Hospitals have been developing new safety procedures to address "alarm fatigue" in time for the Joint Commission's January 2016 deadline to do so, according to an article in The Wall Street Journal.
The problem--staff becoming desensitized to the bevy of alarms from patient-monitoring devices--regularly tops the ECRI Institute's list of patient safety hazards.
The Joint Commission made dealing with alarm fatigue a national patient safety goal in June 2013 and directed hospitals to create safety policies and education for staff around the issue.
"Culture is probably the hardest part of alarm management because staffers are used to doing things their own way," Rikin Shah, a senior consultant at the ECRI Institute, tells WSJ.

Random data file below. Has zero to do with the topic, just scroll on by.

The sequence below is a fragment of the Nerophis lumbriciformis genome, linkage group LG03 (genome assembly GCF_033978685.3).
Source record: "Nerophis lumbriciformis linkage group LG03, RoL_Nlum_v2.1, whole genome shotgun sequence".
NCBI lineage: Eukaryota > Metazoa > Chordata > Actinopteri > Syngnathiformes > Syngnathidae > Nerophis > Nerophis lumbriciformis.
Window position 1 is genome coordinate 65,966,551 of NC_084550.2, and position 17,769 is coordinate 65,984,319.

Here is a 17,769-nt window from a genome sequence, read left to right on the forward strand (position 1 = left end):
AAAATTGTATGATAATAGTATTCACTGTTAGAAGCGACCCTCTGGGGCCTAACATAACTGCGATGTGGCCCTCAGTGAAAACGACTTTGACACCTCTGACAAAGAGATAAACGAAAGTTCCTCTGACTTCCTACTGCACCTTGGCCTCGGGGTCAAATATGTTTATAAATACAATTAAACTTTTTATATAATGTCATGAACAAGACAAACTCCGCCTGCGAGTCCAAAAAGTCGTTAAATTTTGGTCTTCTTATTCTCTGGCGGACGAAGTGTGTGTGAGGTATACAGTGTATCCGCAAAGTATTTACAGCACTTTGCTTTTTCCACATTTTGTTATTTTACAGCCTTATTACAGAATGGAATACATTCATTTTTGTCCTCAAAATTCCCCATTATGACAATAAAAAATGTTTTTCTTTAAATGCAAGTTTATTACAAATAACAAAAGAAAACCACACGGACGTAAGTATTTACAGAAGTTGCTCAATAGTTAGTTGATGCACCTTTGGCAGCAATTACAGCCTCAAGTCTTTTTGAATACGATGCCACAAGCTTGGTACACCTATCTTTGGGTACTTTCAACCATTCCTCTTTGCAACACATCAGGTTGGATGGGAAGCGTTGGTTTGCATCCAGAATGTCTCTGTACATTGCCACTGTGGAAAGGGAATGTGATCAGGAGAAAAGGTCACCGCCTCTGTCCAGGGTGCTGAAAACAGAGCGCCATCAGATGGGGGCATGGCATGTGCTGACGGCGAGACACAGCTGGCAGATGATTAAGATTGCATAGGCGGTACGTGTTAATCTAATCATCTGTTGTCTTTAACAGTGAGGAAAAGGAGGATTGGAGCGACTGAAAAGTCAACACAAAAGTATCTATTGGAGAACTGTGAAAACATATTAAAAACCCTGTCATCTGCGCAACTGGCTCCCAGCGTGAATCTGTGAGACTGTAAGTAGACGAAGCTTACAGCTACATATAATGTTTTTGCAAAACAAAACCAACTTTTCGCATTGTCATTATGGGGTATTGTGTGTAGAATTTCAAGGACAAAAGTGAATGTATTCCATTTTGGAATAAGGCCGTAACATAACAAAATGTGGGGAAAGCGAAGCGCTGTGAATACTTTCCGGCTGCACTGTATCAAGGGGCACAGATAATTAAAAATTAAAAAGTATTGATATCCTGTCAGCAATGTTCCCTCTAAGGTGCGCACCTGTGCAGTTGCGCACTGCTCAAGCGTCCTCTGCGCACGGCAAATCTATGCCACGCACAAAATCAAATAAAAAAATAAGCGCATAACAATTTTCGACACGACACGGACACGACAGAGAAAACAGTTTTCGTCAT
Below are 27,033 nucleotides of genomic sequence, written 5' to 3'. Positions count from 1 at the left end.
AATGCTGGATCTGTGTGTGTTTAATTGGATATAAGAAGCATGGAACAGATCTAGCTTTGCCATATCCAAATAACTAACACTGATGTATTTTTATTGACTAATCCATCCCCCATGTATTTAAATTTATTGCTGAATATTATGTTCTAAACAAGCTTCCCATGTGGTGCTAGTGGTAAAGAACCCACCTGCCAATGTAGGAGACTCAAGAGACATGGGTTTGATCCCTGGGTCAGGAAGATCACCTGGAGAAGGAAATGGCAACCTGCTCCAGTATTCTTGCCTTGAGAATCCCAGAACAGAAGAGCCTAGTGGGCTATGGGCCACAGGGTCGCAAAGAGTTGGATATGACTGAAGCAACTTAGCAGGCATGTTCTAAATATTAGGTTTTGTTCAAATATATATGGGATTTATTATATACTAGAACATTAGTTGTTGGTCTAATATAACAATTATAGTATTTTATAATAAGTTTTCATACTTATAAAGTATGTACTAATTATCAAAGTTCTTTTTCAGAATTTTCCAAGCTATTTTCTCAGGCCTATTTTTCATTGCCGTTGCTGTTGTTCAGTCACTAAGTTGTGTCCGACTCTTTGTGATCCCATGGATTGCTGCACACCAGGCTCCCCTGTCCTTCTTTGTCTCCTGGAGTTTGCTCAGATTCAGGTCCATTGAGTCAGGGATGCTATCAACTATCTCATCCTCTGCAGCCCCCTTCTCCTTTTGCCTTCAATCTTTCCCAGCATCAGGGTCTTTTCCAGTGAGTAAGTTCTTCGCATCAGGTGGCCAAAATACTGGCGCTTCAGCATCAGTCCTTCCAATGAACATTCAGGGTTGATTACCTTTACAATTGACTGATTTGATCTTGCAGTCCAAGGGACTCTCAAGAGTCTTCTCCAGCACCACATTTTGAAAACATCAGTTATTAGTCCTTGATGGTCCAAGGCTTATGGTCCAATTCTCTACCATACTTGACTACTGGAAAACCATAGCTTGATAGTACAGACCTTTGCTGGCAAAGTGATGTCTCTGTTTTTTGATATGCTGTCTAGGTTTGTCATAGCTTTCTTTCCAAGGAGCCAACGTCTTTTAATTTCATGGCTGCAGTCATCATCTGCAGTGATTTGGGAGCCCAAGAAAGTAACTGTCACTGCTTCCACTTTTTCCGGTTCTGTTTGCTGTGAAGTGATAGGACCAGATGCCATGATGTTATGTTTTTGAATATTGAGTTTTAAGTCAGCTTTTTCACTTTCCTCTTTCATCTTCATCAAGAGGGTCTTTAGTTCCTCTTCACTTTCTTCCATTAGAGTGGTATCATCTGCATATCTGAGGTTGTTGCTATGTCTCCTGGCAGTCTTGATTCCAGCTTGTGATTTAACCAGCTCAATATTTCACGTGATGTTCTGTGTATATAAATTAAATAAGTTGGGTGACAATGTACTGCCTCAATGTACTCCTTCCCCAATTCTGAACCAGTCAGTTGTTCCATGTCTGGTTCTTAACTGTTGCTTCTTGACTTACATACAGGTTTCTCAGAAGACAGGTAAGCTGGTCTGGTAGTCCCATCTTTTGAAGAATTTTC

The article highlights research from the University of California San Francisco, which logged 2.5 million alarms in five UCSF adult intensive care units in 31 days. It found 88.8 percent of them were false alarms.
Among UCSF's solutions was adding a 20-second delay to an alarm from finger-clip monitors used to measure oxygen saturation, meaning the change had to persist for 20 seconds before it set off an alarm.
Boston Medical Center made only "crisis level" alerts audible--the rest visual messages--cutting audible alarms in a cardiac unit by 89 percent with no adverse events.
Cincinnati Children's Hospital Medical Center, meanwhile, created a team-based approach that significantly reduced non-essential alarms.
The ECRI Institute offers a guidebook to help hospitals identify ways to minimize alarm fatigue, develop an action plan and put that plan into practice.
To learn more:
- read the article